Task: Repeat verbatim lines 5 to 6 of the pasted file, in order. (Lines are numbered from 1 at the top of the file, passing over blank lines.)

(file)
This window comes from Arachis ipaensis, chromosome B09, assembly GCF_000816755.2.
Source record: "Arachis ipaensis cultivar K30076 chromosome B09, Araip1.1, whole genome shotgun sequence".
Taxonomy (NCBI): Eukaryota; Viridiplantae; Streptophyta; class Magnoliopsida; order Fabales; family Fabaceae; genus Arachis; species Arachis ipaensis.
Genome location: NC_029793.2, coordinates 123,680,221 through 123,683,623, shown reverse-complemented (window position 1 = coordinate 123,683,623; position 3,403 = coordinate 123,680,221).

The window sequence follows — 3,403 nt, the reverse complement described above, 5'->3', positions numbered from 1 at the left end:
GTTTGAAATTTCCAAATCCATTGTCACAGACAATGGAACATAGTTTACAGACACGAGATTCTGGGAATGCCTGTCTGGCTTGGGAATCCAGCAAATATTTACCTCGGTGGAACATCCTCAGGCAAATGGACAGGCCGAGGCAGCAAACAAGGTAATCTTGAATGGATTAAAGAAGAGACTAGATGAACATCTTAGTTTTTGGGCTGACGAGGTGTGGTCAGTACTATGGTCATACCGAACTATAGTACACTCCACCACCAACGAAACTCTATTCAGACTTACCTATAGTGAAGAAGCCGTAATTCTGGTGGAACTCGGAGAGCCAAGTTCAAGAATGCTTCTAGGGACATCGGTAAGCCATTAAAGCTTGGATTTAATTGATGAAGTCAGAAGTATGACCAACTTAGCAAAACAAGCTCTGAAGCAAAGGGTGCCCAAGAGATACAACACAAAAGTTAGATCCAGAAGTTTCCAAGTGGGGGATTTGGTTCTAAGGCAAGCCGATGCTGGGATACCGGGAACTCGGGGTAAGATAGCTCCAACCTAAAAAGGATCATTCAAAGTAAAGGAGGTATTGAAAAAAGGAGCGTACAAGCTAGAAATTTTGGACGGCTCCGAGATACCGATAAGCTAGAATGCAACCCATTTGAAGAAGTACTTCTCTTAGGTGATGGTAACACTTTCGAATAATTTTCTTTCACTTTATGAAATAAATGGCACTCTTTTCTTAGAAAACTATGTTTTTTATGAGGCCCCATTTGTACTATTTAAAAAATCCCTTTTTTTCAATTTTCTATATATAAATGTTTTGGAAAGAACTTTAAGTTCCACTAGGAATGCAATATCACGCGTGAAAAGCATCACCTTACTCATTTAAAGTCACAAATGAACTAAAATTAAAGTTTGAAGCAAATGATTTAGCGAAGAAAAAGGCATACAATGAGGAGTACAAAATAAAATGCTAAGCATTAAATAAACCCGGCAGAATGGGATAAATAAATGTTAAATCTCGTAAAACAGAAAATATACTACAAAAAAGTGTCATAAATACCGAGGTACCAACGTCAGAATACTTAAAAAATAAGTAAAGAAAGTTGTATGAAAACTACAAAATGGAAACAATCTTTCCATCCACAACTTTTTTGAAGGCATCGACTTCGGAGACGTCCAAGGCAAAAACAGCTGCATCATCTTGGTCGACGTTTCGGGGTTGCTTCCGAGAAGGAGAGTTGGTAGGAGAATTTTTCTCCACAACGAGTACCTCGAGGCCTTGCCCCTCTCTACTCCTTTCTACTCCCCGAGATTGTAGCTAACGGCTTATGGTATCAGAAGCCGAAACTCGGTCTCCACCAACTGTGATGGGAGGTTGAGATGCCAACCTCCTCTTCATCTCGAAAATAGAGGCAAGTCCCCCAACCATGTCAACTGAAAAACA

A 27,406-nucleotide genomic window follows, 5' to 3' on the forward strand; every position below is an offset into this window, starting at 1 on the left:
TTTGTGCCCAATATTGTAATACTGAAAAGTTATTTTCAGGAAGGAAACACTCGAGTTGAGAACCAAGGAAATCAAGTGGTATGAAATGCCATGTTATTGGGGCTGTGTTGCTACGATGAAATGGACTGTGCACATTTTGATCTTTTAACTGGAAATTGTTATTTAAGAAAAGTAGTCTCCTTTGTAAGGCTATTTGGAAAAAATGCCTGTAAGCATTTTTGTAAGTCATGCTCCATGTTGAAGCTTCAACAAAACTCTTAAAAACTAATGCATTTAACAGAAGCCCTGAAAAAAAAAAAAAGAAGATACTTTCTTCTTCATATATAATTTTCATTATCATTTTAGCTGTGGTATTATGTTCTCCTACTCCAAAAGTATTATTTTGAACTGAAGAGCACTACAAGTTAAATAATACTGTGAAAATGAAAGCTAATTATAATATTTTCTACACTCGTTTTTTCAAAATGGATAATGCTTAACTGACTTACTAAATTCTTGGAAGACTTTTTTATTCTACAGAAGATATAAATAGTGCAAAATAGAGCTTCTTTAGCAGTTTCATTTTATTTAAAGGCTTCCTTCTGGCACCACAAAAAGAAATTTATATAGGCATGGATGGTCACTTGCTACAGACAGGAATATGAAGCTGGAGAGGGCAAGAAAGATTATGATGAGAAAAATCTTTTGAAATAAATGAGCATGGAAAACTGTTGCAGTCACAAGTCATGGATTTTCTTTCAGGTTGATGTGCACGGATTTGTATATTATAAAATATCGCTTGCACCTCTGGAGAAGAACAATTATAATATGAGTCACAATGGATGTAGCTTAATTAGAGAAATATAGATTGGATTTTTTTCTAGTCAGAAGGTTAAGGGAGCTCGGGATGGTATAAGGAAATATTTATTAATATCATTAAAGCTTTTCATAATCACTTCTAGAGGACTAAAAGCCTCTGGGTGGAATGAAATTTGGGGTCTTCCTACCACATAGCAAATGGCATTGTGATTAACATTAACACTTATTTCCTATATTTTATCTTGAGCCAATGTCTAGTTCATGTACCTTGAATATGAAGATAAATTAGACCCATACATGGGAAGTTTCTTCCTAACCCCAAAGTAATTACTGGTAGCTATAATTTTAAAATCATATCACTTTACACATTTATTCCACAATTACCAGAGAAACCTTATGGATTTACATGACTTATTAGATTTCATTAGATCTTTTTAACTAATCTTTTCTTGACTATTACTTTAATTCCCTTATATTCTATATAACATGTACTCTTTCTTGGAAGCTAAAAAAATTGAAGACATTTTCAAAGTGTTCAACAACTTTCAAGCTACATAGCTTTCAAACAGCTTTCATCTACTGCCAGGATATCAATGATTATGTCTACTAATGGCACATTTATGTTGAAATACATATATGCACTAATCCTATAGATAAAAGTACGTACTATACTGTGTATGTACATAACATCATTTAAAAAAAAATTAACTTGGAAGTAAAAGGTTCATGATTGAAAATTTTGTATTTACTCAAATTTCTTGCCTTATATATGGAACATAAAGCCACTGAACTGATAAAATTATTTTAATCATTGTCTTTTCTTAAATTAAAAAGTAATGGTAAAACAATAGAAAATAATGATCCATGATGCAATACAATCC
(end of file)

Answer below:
The window sequence follows — 3,403 nt, the reverse complement described above, 5'->3', positions numbered from 1 at the left end:
GTTTGAAATTTCCAAATCCATTGTCACAGACAATGGAACATAGTTTACAGACACGAGATTCTGGGAATGCCTGTCTGGCTTGGGAATCCAGCAAATATTTACCTCGGTGGAACATCCTCAGGCAAATGGACAGGCCGAGGCAGCAAACAAGGTAATCTTGAATGGATTAAAGAAGAGACTAGATGAACATCTTAGTTTTTGGGCTGACGAGGTGTGGTCAGTACTATGGTCATACCGAACTATAGTACACTCCACCACCAACGAAACTCTATTCAGACTTACCTATAGTGAAGAAGCCGTAATTCTGGTGGAACTCGGAGAGCCAAGTTCAAGAATGCTTCTAGGGACATCGGTAAGCCATTAAAGCTTGGATTTAATTGATGAAGTCAGAAGTATGACCAACTTAGCAAAACAAGCTCTGAAGCAAAGGGTGCCCAAGAGATACAACACAAAAGTTAGATCCAGAAGTTTCCAAGTGGGGGATTTGGTTCTAAGGCAAGCCGATGCTGGGATACCGGGAACTCGGGGTAAGATAGCTCCAACCTAAAAAGGATCATTCAAAGTAAAGGAGGTATTGAAAAAAGGAGCGTACAAGCTAGAAATTTTGGACGGCTCCGAGATACCGATAAGCTAGAATGCAACCCATTTGAAGAAGTACTTCTCTTAGGTGATGGTAACACTTTCGAATAATTTTCTTTCACTTTATGAAATAAATGGCACTCTTTTCTTAGAAAACTATGTTTTTTATGAGGCCCCATTTGTACTATTTAAAAAATCCCTTTTTTTCAATTTTCTATATATAAATGTTTTGGAAAGAACTTTAAGTTCCACTAGGAATGCAATATCACGCGTGAAAAGCATCACCTTACTCATTTAAAGTCACAAATGAACTAAAATTAAAGTTTGAAGCAAATGATTTAGCGAAGAAAAAGGCATACAATGAGGAGTACAAAATAAAATGCTAAGCATTAAATAAACCCGGCAGAATGGGATAAATAAATGTTAAATCTCGTAAAACAGAAAATATACTACAAAAAAGTGTCATAAATACCGAGGTACCAACGTCAGAATACTTAAAAAATAAGTAAAGAAAGTTGTATGAAAACTACAAAATGGAAACAATCTTTCCATCCACAACTTTTTTGAAGGCATCGACTTCGGAGACGTCCAAGGCAAAAACAGCTGCATCATCTTGGTCGACGTTTCGGGGTTGCTTCCGAGAAGGAGAGTTGGTAGGAGAATTTTTCTCCACAACGAGTACCTCGAGGCCTTGCCCCTCTCTACTCCTTTCTACTCCCCGAGATTGTAGCTAACGGCTTATGGTATCAGAAGCCGAAACTCGGTCTCCACCAACTGTGATGGGAGGTTGAGATGCCAACCTCCTCTTCATCTCGAAAATAGAGGCAAGTCCCCCAACCATGTCAACTGAAAAACA